The Supermajority Vote in US Congress

For When the Majority Doesn't Quite Rule

USA, Washington DC, Capitol building at dusk
Capitol building, Washington DC. Dennis Flaherty/DigitalVision/Getty Images

A "supermajority vote" is a vote that must exceed the number of votes comprising a "simple majority." For example, a simple majority in the 100-member Senate is 51 votes; while a 2/3 supermajority vote requires 67 votes. In the 435-member House of Representatives, a simple majority is 218 votes; while a 2/3 supermajority requires 290 votes.

Supermajority votes in government are far from a new idea.

The first recorded use of supermajority rule took place in ancient Rome during the 100s BCE. In 1179, Pope Alexander III used a supermajority rule for papal elections at the Third Lateran Council. 

While a supermajority vote can technically be specified as any fraction or percentage greater than one-half ( 50%), commonly used supermajorities include three-fifths (60%), two-thirds (67%), and three-quarters (75%)

When is a Supermajority Vote Required?

By far most measures considered by the U.S. Congress as part of the legislative process require only a simple majority vote for passage. However, some actions, like impeaching presidents or amending the Constitution, are considered so important that they require a supermajority vote.

Measures or actions requiring a supermajority vote:

  • Impeaching: In cases of impeachment of federal officials, the House of Representatives must pass articles of impeachment by a simple majority vote. The Senate then holds a trial to consider the articles of impeachment passed by the House. Actually convicting an individual requires a 2/3 supermajority vote of the members present in the Senate. (Article 1, Section 3)
    • Expelling a Member of Congress: Expelling a member of Congress requires a 2/3 supermajority vote in either the House or Senate. (Article 1, Section 5)
    • Overriding a Veto: Overriding a presidential veto of a bill requires a 2/3 supermajority vote in both the House and Senate. (Article 1, Section 7)
    • Suspending the Rules: Temporarily suspending the rules of debate and voting in the House and Senate requires a 2/3 supermajority vote of the members present. (House and Senate rules)
      • Ending a Filibuster: In the Senate only, passing a motion to invoke "cloture," ending extended debate or a "filibuster" on a measure requires a 3/5 supermajority vote - 60 votes. (Rules of the Senate) Rules of debate in the House of Representatives preclude the possibility of a filibuster.

      Note: On November 21, 2013, the Senate voted to require a simple majority vote of 51 Senators to pass cloture motions ending filibusters on presidential nominations for Cabinet secretary posts and lower federal court judgeships only. See: Senate Democrats Take the ‘Nuclear Option’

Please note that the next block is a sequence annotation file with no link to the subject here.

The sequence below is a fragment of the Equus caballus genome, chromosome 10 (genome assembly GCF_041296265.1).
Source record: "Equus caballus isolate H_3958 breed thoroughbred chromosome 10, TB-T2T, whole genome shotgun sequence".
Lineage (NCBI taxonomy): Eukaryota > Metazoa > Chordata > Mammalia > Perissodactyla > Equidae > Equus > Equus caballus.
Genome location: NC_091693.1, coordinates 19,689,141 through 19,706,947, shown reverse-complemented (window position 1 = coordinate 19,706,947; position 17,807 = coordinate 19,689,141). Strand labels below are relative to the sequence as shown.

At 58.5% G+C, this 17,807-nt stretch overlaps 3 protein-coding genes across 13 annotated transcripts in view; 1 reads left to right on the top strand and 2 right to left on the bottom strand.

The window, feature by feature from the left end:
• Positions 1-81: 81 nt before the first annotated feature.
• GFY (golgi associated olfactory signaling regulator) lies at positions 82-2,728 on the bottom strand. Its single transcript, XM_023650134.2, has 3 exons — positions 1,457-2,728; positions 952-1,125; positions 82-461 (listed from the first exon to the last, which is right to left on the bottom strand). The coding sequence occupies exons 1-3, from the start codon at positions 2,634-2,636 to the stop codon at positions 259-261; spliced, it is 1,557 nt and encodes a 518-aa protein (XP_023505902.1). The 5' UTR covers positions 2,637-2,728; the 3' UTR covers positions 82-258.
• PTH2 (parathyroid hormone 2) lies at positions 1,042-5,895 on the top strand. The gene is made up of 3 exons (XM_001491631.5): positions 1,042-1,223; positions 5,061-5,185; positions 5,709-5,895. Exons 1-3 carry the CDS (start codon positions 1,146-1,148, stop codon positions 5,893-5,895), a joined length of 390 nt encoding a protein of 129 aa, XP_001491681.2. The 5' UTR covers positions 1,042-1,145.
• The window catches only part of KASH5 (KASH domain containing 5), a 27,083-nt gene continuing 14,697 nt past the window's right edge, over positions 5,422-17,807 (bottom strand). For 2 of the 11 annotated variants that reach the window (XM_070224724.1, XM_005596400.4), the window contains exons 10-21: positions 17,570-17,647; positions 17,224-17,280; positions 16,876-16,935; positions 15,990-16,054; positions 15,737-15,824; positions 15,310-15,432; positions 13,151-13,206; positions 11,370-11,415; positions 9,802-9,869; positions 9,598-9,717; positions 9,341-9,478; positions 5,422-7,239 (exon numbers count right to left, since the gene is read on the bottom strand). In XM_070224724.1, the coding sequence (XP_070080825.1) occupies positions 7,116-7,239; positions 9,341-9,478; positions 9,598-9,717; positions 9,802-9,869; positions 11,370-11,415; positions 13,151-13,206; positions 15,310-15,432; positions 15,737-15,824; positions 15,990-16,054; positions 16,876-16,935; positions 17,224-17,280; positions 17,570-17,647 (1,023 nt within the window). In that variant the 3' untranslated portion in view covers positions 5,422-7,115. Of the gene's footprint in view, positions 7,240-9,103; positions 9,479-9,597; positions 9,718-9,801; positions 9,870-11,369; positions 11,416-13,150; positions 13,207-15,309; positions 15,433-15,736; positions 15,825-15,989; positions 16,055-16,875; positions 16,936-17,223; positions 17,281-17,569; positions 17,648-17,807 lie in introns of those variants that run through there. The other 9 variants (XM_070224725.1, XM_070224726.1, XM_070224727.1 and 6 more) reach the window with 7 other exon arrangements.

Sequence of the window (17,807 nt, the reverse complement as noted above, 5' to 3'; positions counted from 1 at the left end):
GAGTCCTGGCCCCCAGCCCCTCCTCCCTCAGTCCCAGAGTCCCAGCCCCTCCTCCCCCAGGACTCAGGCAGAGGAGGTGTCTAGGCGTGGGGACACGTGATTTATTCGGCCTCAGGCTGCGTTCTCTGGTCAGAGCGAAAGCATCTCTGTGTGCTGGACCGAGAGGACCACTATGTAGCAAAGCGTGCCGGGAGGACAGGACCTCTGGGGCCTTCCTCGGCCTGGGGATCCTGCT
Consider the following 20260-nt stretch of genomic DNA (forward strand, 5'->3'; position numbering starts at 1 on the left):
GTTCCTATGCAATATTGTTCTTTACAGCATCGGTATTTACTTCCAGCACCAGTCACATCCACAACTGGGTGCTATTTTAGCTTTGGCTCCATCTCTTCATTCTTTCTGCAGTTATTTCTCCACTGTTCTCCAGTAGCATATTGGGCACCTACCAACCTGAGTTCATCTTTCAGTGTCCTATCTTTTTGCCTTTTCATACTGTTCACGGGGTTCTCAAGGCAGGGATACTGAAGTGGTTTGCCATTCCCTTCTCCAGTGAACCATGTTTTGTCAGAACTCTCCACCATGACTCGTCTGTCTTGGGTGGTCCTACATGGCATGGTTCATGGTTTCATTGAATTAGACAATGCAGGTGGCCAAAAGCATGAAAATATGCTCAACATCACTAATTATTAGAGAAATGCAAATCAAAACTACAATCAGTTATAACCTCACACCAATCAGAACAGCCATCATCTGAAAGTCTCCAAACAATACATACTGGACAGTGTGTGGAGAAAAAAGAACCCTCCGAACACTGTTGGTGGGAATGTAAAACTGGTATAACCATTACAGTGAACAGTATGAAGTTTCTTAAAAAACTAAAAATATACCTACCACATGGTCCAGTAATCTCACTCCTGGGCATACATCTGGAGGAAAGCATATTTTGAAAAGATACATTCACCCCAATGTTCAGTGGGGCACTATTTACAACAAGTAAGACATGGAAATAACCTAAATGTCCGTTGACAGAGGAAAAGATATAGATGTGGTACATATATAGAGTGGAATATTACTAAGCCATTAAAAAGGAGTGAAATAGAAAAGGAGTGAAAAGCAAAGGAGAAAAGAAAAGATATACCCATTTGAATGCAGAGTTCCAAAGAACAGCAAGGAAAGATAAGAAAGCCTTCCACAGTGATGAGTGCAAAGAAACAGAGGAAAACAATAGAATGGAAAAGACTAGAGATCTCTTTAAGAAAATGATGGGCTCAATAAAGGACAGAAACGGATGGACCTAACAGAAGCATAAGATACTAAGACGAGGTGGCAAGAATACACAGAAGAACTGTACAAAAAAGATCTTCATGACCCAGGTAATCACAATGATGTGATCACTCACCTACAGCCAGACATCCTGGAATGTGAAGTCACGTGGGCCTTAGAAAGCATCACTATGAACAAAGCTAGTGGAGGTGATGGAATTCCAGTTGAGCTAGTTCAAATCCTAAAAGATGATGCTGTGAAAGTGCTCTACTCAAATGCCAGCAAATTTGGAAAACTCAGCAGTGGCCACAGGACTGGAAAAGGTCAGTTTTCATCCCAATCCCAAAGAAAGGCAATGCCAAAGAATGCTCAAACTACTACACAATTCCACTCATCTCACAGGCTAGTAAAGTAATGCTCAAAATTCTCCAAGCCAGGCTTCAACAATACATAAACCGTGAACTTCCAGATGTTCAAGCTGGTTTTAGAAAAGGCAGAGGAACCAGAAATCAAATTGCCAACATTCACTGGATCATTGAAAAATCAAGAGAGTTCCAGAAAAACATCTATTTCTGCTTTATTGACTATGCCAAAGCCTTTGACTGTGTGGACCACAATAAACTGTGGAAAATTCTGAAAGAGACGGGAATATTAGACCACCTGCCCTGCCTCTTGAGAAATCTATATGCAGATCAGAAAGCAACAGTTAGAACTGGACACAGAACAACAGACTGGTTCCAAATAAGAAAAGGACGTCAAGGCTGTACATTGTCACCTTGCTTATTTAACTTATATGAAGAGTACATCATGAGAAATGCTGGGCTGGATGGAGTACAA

• Amending the Constitution: Congressional approval of a Joint Resolution proposing an amendment to the U.S. Constitution requires a 2/3 majority of those members present and voting in both House and Senate. (Article 5)
      • Ratifying a Treaty: Ratifying treaties requires a 2/3 supermajority vote of the Senate. (Article 2, Section 2)
        • Postponing a Treaty: The Senate may pass a motion to indefinitely postpone its consideration of a treaty by a 2/3 supermajority vote. (Senate rules)
        • Repatriating Rebels: An outgrowth of the Civil War, the 14th Amendment gives Congress the power to allow former rebels to hold office in the U.S. government. Doing so requires a 2/3 supermajority of both the House and Senate. (14th Amendment, Section 3)

          'On-the-Fly' Supermajority Votes

          The parliamentary rules of both the Senate and House of Representatives provide means by which a supermajority vote can be required for the passage of certain measures. These special rules requiring supermajority votes are most often applied to legislation dealing with the federal budget or taxation. The House and Senate draw authority for requiring supermajority votes from Article 1, Section 5 of the Constitution, which states, "Each chamber may determine the Rules of Its Proceedings."

          Supermajority Votes and the Founding Fathers

          In general, the Founding Fathers favored requiring a simple majority vote in legislative decision-making. Most of them, for example, objected to the Articles of Confederation's requirement for a supermajority vote in deciding such questions as coining money, appropriating funds, and determining the size of the army and navy.

          However, the framers of the Constitution also recognized the need for supermajority votes in some cases. In Federalist No. 58, James Madison noted that supermajority votes could serve as a "shield to some particular interests, and another obstacle generally to hasty and partial measures." Hamilton, too, in Federalist No. 73 highlighted the benefits of requiring a supermajority of each chamber to override a presidential veto. "It establishes a salutary check upon the legislative body," he wrote, "calculated to guard the community against the effects of faction, precipitancy, or of any impulse unfriendly to the public good, which may happen to influence a majority of that body."